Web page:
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Springfield, Massachusetts, has decided to let high school graduates walk across an actual stage to receive their diploma, despite COVID-19 restrictions. But it will still be far from the typical ceremony.
Ten years ago, Sandra Hernandez almost lost her son Juan-Carlos to a brain aneurysm. Since then, she said he's struggled with medical issues and depression.
So graduating from high school at Roger L. Putnam Vocational Techical Academy is no small feat, and she was devastated when the school district announced a few weeks ago a virtual graduation.
"To have him overcome so much ...and still fight through and make it, and then to say [he doesn't] even get to walk the stage and have that moment — it's heartbreaking," she said.
Hernandez pointed out that Springfield has a large population of low-income students with difficult home lives.
"It's just like a pride moment or a reward for them saying, 'I did it,' despite what everybody thought, that they weren't gonna make it," she said.
In Springfield, more so than in wealthier districts, "some kids can't afford to go to college, or don't have the push or the drive to go to college," she said. "This is it for them."
Hernandez was among the many parents who made calls and sent messages pleading with Springfield's schools superintendent Dan Warwick for a real-life graduation.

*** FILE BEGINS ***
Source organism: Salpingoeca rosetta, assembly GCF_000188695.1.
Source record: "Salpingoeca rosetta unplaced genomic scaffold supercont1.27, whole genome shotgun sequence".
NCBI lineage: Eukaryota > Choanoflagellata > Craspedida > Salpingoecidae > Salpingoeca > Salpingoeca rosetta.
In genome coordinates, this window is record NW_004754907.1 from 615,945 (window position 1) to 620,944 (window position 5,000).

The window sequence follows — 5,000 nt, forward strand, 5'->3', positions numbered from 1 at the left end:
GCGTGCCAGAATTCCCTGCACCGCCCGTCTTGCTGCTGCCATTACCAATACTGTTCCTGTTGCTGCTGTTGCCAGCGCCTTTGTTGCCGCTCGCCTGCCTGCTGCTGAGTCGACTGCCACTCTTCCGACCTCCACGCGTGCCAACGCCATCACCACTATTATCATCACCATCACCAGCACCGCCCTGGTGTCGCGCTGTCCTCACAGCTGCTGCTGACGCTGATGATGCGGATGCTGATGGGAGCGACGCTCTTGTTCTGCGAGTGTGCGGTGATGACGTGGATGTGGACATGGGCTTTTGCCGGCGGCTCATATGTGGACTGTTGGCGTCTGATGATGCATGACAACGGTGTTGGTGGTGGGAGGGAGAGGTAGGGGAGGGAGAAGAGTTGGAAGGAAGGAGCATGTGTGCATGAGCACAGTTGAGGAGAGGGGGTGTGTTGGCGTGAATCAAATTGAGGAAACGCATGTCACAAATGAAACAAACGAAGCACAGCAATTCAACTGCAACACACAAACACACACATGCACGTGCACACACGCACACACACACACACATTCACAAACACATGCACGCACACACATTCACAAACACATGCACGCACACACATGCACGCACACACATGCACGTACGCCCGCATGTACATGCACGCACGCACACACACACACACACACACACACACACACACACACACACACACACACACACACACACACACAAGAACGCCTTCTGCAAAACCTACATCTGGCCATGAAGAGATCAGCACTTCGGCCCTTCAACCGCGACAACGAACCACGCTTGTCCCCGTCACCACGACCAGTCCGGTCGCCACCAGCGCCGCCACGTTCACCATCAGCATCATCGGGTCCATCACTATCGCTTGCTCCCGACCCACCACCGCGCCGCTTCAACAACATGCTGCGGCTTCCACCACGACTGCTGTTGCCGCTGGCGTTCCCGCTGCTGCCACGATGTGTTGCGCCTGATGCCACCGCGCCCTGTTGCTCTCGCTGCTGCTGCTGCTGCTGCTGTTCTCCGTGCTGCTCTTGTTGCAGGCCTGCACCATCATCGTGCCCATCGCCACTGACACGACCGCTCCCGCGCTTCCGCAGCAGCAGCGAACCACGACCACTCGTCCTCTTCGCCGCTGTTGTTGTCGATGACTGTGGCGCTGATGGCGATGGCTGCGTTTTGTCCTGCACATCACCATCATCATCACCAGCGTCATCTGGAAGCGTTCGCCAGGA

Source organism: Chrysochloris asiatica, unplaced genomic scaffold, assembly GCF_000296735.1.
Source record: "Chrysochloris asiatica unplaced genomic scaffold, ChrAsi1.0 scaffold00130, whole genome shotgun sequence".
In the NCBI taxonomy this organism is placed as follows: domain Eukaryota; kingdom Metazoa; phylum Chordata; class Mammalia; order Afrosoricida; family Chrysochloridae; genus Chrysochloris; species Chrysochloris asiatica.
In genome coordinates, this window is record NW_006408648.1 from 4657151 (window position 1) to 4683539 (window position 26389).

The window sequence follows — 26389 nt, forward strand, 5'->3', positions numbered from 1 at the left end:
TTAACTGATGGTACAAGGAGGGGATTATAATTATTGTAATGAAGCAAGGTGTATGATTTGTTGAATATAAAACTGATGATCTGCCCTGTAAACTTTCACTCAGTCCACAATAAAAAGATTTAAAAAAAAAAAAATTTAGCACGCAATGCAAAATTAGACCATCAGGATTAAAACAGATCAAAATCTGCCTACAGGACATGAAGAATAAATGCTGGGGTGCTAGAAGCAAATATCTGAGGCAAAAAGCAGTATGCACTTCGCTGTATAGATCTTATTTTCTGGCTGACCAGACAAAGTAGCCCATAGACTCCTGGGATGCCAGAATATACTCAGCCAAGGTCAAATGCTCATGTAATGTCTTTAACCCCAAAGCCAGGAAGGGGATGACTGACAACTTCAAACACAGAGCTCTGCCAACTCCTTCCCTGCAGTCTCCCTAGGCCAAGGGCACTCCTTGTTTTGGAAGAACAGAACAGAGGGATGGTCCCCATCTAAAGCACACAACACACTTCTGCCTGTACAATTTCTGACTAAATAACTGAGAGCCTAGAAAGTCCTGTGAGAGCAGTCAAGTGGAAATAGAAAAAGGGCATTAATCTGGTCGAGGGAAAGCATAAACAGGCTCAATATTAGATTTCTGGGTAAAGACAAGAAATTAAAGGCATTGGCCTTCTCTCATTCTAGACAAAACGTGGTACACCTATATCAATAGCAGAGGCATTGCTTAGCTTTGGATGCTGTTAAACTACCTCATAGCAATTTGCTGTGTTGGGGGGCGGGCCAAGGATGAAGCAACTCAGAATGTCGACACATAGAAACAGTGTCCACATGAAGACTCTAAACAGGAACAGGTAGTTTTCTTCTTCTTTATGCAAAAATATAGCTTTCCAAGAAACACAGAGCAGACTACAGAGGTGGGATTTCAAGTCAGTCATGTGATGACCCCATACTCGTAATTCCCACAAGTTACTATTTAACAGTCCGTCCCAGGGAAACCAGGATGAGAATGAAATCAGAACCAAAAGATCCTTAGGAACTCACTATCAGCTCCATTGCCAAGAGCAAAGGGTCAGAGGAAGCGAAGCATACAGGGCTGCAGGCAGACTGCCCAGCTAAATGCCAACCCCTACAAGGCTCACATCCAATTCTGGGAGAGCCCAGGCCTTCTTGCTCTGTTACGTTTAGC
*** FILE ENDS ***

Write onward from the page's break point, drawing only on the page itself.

"We knew where the parents were coming from," Warwick said. "I read every one of the e-mails."
At the same time, he said, many students live in dense Springfield neighborhoods where the COVID-19 caseload is high. So Warwick worked with the city health department on a plan that still allows students to cross a platform in cap and gown, and gives families the chance to take pictures.
The compromise? Every principal in the district's eight high schools agreed to schedule individual ceremonies with every family.
"And so — like, at Central High School — the principal is going to set up 450 individual appointments over time, so that we don't have crowds of folks together, and put people in danger," Warwick said. "So it is going to be a tremendous amount of work."
Nevertheless, since nearby Chicopee pulled off a similar version of graduation, Warwick said he feels confident it's doable.
Hernandez said she's still waiting for details from her son's school.
"Apparently, every school is going to plan their own little thing," she said. "So, hopefully, I get to see my son at least get his diploma in his hands — not in the mail."
Warwick said the previously planned virtual graduations will still be livestreamed and broadcast on public access TV the first two weeks of June.
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